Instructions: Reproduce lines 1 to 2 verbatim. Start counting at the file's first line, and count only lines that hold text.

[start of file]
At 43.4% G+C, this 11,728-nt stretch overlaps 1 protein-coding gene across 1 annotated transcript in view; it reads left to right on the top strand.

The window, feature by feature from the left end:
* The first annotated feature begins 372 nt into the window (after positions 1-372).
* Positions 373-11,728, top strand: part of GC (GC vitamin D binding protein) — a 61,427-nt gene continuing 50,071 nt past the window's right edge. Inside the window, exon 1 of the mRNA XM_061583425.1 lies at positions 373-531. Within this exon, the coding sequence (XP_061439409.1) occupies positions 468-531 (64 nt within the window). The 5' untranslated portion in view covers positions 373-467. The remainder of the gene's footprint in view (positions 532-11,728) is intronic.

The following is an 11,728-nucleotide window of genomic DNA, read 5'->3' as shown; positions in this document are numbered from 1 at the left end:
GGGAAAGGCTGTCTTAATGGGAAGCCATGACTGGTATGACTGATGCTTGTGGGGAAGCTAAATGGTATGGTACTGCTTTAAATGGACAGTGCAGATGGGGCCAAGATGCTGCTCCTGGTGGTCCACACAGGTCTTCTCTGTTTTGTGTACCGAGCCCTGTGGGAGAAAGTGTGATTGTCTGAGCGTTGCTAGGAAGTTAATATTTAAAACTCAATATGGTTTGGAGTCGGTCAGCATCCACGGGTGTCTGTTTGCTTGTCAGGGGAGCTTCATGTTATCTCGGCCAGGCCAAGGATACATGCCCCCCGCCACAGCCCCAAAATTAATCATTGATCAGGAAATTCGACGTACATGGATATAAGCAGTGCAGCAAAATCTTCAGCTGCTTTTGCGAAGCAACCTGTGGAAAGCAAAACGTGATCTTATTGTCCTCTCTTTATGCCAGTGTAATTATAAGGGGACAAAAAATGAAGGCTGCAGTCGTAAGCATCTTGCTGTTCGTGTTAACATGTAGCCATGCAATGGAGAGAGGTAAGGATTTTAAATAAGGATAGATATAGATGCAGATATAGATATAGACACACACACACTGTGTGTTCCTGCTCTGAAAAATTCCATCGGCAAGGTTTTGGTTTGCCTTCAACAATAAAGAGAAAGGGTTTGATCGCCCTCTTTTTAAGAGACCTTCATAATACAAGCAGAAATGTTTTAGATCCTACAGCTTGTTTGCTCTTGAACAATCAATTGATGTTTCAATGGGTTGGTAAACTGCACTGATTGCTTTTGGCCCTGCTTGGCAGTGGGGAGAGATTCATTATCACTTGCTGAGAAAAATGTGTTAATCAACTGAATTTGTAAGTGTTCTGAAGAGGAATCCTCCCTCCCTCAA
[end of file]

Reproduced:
At 43.4% G+C, this 11,728-nt stretch overlaps 1 protein-coding gene across 1 annotated transcript in view; it reads left to right on the top strand.

The window, feature by feature from the left end: